In the month of october of the same yearthe boat was bound to Canada to Glace Bay, where MARCONI started the experiments to communicate across the Atlantic ocean from the other side, that is from America to Europe; Poldhu station worked as a receiver. For a long time every communication was impossible and from Poldhu via cable line the only message was "standard", that is "we haven't received anything". At last on december 15 the message received from Poldhu changed in "greentime", that is "we have received some signals", while on day 18 the reception became intelligible, and transmission was sure on both directions: the first transoceanic bilateral transmission was over. On september 1903 during the boat trip from England to United States on board of steamboat Lucania MARCONI established the first press agency between Europe and America, starting regular printing of newspapers on board during the trip across the Atlantic.

In 1904 MARCONI built the rotating oscillator discovered the directive properties of horizontal antennas, and started to use FLEMING thermoionic valves.In 1905 he patented his directive horizontal antennas, which permitted a tremendous increase of the strength of received signals.

On december 10, 1909 GUGLIELMO MARCONI was awarded the Nobel prize for Physics.

In 1912 MARCONI invented a new way to generate continuous waves, called "multiple sparks system", a smart intermediate point between the previous spark instruments and those with continuous wave. In 1914, after the improvement of radiotelephonic instruments using triode thermoionic valves, he experimented successfully a regular radiotelephonic service: it was the birth of radiophony. At the outburst of World War First he enrolled in the italian Army as an officer. In march 1916, following some problems in using long waves during military operations, MARCONI started realizing the first VHF radios, opening thus a wider horizon to the development of radio communications. In 1916 he bought the boat Elettra, which became his personal laboratory, where he attended his studies and his researches. Knowing the peculiar properties of short waves, in 1922 MARCONI recommended their use instead of long waves, and between june and july 1923 he performed very important experiences between Poldhu and the Elettra, moored in the islands of Palo Verde (nearly 4000 Km.) , obtaining such results that led him to try even farther. In 1924 MARCONI built numerous short wave stations, in the 30-60 Mhz band, for british government, and on may 30 of that same year took place the first regular transmission of human voice between England (Poldhu) and Australia (Sydney).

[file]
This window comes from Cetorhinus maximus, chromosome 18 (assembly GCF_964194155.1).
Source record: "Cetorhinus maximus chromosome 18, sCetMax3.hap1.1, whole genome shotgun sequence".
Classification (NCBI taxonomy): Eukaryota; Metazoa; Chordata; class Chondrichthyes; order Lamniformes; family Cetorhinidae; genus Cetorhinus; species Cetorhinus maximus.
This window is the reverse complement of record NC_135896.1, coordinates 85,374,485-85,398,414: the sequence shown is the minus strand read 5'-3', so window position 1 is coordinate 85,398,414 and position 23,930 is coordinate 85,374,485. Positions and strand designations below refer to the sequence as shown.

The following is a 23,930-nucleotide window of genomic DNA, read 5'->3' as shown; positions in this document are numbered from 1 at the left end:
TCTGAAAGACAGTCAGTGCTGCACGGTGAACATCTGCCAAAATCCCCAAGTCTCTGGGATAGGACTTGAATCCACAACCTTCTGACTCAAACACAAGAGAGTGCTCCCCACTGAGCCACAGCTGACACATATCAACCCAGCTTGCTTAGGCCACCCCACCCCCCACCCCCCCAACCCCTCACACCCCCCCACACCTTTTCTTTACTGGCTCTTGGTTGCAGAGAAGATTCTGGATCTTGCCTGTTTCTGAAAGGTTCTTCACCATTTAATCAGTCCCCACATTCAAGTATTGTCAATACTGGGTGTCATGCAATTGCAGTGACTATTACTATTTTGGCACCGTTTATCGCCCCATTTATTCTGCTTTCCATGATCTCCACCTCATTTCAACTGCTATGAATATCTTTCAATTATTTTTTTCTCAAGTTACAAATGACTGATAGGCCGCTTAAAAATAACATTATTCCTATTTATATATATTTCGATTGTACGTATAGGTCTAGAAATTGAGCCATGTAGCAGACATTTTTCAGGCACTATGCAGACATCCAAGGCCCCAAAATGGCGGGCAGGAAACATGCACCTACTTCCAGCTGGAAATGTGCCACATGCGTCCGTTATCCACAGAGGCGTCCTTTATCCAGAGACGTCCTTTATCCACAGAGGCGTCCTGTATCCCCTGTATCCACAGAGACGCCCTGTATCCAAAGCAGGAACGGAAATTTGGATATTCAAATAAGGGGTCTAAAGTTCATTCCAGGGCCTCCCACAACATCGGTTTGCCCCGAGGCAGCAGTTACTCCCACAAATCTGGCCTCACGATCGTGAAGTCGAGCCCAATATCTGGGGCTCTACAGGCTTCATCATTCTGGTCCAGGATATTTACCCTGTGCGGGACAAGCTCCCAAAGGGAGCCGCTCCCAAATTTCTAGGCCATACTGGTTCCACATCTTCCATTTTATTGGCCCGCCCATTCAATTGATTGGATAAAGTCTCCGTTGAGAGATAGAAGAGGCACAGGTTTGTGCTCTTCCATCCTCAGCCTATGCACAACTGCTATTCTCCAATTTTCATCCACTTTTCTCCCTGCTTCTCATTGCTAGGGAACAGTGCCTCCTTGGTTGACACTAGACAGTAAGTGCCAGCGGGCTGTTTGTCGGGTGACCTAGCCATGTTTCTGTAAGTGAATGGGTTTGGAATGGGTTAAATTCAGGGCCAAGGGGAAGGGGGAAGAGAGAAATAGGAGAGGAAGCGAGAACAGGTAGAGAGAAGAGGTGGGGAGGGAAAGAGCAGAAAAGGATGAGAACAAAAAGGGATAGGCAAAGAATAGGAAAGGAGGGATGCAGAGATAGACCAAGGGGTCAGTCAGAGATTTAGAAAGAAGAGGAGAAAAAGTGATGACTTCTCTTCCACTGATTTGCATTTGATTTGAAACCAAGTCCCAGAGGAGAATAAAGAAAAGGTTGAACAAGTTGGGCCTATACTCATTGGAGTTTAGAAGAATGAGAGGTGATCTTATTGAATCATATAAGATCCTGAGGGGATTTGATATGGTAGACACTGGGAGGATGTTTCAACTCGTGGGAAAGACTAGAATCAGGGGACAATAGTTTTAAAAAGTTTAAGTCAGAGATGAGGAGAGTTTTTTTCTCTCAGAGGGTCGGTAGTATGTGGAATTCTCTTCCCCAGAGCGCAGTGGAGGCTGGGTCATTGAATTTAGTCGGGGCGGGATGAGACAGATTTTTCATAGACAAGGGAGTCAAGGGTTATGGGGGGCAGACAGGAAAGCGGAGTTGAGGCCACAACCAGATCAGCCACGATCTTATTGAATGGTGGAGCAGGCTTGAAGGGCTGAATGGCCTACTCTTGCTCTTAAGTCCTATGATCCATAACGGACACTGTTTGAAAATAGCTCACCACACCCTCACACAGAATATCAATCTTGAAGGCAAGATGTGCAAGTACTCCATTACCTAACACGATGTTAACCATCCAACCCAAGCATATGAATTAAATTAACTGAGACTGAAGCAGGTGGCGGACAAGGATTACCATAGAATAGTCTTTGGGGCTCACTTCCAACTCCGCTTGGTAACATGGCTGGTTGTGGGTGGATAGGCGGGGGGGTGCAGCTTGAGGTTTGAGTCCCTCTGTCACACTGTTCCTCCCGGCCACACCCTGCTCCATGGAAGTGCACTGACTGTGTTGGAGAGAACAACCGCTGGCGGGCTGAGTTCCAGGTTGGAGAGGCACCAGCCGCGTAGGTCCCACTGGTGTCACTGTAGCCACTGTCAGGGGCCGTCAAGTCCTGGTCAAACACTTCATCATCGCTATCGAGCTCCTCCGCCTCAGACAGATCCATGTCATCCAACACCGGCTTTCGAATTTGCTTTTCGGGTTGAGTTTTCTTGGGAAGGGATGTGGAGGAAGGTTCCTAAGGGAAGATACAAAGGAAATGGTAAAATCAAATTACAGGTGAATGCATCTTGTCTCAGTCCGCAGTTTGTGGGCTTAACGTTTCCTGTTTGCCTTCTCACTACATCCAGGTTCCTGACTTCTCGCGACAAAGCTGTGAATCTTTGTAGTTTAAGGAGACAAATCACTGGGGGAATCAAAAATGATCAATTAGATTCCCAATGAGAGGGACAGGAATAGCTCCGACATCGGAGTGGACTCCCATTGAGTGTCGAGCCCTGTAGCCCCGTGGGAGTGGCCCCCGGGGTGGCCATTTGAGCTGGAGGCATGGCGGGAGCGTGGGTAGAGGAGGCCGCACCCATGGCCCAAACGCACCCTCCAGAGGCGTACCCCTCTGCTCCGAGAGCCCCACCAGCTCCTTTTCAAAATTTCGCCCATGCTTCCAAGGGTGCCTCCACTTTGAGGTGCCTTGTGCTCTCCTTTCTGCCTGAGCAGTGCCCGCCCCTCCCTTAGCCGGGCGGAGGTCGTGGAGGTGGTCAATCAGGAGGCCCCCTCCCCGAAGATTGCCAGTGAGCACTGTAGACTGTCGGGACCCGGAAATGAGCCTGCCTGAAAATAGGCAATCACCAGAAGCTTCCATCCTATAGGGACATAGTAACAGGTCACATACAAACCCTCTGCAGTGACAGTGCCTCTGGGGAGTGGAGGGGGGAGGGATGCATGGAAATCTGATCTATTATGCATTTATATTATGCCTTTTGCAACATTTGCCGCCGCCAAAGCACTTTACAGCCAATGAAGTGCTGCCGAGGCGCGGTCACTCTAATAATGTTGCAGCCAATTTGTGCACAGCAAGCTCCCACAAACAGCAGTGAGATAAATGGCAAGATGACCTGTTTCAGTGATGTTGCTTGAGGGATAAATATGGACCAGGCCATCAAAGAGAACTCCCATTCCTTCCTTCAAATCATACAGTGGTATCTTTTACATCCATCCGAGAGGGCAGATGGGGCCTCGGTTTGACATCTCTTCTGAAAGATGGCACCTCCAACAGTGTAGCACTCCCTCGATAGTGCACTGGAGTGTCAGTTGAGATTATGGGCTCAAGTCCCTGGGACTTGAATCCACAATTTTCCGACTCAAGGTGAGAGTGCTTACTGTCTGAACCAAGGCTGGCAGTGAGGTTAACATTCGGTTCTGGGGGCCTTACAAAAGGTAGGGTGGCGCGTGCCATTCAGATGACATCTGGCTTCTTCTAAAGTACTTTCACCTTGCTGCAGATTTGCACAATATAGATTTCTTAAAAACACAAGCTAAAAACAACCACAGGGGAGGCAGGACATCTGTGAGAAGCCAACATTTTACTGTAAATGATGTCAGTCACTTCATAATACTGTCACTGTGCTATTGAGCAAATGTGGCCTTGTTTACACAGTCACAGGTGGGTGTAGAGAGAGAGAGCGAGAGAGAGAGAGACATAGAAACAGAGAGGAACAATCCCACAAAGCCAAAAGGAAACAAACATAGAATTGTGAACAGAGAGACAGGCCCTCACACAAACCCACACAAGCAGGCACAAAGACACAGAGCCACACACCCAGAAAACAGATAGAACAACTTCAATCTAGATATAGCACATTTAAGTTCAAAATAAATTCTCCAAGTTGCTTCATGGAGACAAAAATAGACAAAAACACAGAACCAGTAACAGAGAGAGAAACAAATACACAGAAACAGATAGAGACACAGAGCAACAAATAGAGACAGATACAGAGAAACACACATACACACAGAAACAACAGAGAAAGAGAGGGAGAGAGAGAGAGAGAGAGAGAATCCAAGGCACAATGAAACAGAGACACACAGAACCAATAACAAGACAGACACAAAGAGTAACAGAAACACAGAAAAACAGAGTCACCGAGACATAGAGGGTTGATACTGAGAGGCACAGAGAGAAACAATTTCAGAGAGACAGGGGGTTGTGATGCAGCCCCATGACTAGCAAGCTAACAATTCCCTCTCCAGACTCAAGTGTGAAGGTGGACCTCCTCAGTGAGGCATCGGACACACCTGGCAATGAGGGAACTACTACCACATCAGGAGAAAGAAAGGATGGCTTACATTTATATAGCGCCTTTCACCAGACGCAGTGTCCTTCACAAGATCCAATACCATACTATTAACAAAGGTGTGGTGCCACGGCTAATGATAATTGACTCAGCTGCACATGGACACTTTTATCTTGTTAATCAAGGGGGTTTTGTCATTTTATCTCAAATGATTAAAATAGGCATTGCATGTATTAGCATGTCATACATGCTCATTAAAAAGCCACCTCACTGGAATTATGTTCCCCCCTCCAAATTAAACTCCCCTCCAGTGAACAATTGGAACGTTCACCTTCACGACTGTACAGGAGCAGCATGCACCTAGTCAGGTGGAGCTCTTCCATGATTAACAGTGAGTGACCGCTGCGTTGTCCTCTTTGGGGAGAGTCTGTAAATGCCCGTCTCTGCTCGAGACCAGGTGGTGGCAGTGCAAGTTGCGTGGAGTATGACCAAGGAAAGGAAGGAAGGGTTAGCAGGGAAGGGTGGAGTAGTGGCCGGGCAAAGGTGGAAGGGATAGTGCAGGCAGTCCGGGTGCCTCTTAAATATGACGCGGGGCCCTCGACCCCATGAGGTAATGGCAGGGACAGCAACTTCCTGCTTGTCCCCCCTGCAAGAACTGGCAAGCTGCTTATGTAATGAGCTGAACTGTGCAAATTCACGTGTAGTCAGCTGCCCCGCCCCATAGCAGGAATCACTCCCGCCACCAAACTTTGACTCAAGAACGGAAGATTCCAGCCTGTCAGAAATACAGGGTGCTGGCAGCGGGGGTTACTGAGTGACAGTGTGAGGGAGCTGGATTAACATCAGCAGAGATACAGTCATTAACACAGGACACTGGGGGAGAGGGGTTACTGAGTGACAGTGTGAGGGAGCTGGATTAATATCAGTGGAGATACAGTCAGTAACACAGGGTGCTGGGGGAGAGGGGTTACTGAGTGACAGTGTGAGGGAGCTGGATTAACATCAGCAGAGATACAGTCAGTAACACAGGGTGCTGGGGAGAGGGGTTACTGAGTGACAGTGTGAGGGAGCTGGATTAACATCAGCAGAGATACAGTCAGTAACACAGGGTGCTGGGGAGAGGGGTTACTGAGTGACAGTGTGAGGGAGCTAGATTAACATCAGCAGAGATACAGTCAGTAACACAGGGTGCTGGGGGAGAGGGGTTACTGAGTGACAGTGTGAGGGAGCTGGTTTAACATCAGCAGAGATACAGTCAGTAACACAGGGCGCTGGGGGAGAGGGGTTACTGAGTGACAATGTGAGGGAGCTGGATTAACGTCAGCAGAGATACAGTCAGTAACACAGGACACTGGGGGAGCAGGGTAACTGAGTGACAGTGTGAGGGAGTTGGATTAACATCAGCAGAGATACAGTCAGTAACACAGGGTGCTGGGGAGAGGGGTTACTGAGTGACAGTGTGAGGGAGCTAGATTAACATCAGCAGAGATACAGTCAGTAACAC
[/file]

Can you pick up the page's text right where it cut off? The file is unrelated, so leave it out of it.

On october the 5th the italian Ministry of Communications authorized the "Italian Radiophonic Union Society" to start radio auditions in Italy. On june 15 MARCONI married his second wife, the countess Maria Cristina Bozzi Scali (desappeared recently), and on january the 1st., 1928 he was named president of C.N.R. (National Research Council). On march 26, 1930, from aboard the Elettra moored in the harbour of Genova, he sent a signal that, after covering 14.000 miles, lighted Sydney townhall. In september the 17 he was named President of Italian Royal Academy. Because of the start of regular raio services all throughout the world, the air was becoming more and more jammed with signals; MARCONI then opened new horizons to the radio, improving the reflecting radios, which worked on frequencies below one meter. On february 12, 1931 MARCONI, in the presence of Pope Pius IX, inaugurated the new Vatican Radio Station, and on september the 13 of that same year, from his office in Rome, MARCONI lighted up the statue of the Redeemer in Rio de Janeiro, via the Coltano repeater. In this period MARCONI demonstrted the possibility of using microwaves communicating between Santa Margherita Ligure and Levanto (36 Km.). In 1932 he built the permanent radiotelegraphic connection between the Vatican and Castel Gandolfo (summer seat of the Pontifex). In the days 2-11 of august of that year he made important experiments between Rocca di Papa and the Elettra until the distance of 224 Km. (127 Km. beyond optical reach) and between Rocca di Papa and Senapro of Capo Lipari in Sardinia, at the distance of 269 Km., using a wavelength of 57 cm!